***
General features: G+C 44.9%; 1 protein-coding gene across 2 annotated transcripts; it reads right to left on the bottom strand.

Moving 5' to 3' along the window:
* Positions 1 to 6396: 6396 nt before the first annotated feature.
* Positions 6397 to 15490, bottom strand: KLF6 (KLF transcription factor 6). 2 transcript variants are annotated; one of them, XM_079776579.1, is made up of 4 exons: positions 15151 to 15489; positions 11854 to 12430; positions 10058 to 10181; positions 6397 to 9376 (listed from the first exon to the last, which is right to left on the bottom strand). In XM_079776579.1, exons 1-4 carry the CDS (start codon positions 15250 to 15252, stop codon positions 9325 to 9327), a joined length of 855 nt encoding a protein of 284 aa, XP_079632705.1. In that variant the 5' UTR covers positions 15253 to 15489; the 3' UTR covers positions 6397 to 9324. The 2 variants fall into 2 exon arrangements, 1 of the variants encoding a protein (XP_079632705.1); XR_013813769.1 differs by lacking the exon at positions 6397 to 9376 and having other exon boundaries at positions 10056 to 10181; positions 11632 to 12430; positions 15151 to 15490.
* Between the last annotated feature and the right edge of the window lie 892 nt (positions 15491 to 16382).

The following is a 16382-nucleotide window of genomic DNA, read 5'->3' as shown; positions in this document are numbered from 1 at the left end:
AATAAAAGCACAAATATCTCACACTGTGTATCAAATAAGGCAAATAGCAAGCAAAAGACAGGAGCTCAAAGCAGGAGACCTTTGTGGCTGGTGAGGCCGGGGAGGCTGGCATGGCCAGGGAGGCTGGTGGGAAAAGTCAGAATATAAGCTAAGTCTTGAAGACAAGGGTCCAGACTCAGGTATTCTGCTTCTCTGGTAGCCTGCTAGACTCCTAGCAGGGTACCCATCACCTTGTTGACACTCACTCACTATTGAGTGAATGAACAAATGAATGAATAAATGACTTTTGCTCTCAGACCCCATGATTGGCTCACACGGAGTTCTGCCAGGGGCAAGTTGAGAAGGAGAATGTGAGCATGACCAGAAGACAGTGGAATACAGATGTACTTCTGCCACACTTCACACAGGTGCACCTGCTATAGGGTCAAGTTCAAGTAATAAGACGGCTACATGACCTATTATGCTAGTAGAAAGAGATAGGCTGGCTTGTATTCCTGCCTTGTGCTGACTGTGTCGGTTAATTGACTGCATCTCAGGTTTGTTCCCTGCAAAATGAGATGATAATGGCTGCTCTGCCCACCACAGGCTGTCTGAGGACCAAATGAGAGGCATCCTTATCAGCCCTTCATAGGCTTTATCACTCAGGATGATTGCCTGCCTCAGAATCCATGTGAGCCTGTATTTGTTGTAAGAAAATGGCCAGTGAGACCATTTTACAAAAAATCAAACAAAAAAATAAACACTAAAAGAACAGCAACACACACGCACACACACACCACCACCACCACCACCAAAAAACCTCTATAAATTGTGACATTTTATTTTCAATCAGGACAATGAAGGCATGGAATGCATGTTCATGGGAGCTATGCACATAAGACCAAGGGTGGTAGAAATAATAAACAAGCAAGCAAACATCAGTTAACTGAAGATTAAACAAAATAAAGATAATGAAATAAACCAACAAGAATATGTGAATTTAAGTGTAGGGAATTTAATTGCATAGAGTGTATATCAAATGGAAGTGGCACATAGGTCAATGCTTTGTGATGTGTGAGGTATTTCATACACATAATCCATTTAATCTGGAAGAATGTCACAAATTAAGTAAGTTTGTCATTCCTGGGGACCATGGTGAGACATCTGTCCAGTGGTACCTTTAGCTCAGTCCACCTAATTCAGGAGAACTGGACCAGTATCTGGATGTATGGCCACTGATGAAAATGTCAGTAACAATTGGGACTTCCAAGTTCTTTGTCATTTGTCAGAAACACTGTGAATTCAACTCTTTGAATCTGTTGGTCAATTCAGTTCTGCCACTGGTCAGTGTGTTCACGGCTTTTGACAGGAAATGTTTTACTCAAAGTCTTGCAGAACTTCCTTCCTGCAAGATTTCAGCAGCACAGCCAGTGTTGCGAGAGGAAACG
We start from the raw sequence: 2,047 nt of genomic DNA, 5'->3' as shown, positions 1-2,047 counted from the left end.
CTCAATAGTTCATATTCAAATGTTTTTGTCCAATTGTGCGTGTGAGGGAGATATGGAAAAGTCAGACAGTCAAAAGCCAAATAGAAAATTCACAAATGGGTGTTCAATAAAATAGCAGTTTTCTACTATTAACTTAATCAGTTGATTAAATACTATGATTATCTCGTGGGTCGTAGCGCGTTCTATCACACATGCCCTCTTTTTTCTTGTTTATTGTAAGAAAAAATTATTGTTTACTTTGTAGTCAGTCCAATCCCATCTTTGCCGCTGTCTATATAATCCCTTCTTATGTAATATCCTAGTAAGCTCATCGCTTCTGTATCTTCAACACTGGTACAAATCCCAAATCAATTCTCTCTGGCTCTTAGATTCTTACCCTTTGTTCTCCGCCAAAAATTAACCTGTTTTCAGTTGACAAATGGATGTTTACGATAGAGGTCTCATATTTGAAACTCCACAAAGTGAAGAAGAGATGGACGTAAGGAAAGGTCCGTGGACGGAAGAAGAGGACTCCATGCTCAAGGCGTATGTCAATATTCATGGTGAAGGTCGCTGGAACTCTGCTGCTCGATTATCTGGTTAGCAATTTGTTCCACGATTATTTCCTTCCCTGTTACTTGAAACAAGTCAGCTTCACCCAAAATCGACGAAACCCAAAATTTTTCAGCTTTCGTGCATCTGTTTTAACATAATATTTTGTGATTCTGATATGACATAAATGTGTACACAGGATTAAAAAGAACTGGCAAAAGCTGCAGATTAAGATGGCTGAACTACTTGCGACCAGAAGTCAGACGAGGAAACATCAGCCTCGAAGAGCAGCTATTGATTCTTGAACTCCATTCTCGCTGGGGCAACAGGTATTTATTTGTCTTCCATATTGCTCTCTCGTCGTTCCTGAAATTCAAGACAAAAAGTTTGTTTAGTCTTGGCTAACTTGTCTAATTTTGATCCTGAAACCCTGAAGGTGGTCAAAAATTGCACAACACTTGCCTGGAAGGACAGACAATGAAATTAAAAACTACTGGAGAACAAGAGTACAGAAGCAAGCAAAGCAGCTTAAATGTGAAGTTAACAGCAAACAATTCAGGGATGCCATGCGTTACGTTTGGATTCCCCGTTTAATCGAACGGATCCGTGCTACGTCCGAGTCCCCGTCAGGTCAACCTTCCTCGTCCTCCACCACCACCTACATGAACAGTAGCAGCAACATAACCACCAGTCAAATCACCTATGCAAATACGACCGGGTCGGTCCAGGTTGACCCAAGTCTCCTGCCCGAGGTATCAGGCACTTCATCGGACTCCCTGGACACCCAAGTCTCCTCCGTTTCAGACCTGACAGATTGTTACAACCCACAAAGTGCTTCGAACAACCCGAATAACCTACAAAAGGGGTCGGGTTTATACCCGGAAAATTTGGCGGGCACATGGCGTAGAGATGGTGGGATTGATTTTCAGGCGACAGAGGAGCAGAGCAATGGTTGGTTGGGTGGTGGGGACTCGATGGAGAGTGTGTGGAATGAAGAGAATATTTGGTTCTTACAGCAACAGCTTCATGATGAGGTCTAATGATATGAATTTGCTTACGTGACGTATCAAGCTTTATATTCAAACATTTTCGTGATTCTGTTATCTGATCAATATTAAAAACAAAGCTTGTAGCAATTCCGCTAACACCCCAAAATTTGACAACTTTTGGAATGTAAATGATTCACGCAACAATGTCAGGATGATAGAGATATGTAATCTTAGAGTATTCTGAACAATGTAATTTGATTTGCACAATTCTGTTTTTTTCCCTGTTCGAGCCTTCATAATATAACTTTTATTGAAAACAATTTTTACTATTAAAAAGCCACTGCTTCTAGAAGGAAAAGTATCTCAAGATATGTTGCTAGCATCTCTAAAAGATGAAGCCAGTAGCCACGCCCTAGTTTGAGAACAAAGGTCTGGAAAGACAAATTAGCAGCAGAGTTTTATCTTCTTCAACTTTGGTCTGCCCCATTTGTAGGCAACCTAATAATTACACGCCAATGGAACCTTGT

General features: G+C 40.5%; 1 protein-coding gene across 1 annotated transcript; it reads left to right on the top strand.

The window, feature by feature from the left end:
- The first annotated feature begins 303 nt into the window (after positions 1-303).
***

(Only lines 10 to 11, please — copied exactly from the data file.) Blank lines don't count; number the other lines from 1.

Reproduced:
General features: G+C 40.5%; 1 protein-coding gene across 1 annotated transcript; it reads left to right on the top strand.

The window, feature by feature from the left end: